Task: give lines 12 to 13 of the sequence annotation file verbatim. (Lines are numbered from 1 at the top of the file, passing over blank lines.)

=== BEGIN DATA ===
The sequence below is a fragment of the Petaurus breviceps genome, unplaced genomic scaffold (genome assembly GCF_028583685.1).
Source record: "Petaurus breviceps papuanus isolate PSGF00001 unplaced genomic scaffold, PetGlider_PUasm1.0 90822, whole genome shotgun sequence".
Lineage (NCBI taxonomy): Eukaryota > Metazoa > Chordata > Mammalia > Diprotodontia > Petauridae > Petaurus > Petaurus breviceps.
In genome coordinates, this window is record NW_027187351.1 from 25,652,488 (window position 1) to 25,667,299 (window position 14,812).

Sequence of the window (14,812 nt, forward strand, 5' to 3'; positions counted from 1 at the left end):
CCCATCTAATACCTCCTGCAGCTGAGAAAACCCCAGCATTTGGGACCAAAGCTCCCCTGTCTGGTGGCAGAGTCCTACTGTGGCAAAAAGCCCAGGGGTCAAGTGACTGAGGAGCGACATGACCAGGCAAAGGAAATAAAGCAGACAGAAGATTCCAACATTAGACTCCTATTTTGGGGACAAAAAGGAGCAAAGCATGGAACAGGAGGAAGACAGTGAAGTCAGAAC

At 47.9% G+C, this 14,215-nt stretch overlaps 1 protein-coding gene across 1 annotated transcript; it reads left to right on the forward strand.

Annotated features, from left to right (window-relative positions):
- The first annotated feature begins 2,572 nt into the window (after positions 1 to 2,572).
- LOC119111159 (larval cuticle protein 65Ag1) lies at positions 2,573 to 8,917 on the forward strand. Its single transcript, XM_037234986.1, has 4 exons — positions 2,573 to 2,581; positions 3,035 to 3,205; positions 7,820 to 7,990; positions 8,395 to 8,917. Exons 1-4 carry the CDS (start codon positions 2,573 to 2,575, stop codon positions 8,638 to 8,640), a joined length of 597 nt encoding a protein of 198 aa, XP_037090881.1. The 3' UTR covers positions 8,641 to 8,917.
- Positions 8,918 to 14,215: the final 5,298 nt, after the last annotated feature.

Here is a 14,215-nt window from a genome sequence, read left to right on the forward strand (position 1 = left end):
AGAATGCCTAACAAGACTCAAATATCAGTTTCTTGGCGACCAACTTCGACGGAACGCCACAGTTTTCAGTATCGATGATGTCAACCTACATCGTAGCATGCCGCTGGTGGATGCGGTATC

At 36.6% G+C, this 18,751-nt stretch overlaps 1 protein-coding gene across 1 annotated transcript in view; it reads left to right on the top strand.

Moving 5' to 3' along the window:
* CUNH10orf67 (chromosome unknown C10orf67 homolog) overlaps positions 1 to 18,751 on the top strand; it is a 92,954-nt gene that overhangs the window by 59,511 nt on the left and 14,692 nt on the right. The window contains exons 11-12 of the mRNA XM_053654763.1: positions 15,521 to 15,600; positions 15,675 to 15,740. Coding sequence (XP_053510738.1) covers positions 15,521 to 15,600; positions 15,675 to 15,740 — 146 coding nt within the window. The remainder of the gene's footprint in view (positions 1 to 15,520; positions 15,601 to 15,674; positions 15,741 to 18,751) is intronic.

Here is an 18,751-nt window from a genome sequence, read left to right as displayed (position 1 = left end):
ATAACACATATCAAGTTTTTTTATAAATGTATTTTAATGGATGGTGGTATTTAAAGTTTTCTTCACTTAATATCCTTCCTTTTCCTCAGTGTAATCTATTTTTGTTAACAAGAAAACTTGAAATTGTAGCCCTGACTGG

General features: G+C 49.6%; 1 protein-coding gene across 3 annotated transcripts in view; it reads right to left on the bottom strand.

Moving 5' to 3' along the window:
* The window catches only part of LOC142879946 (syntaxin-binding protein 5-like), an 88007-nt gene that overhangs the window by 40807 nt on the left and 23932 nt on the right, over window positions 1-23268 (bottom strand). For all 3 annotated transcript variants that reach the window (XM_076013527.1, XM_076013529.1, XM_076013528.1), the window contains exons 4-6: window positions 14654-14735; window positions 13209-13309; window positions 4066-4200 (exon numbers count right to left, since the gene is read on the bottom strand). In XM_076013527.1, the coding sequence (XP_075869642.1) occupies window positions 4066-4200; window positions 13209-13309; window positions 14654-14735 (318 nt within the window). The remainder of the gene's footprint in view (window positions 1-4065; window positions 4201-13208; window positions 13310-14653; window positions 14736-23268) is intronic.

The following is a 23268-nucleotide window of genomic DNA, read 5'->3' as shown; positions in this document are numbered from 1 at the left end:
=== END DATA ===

Here is a 14,215-nt window from a genome sequence, read left to right on the forward strand (position 1 = left end):
AGAATGCCTAACAAGACTCAAATATCAGTTTCTTGGCGACCAACTTCGACGGAACGCCACAGTTTTCAGTATCGATGATGTCAACCTACATCGTAGCATGCCGCTGGTGGATGCGGTATC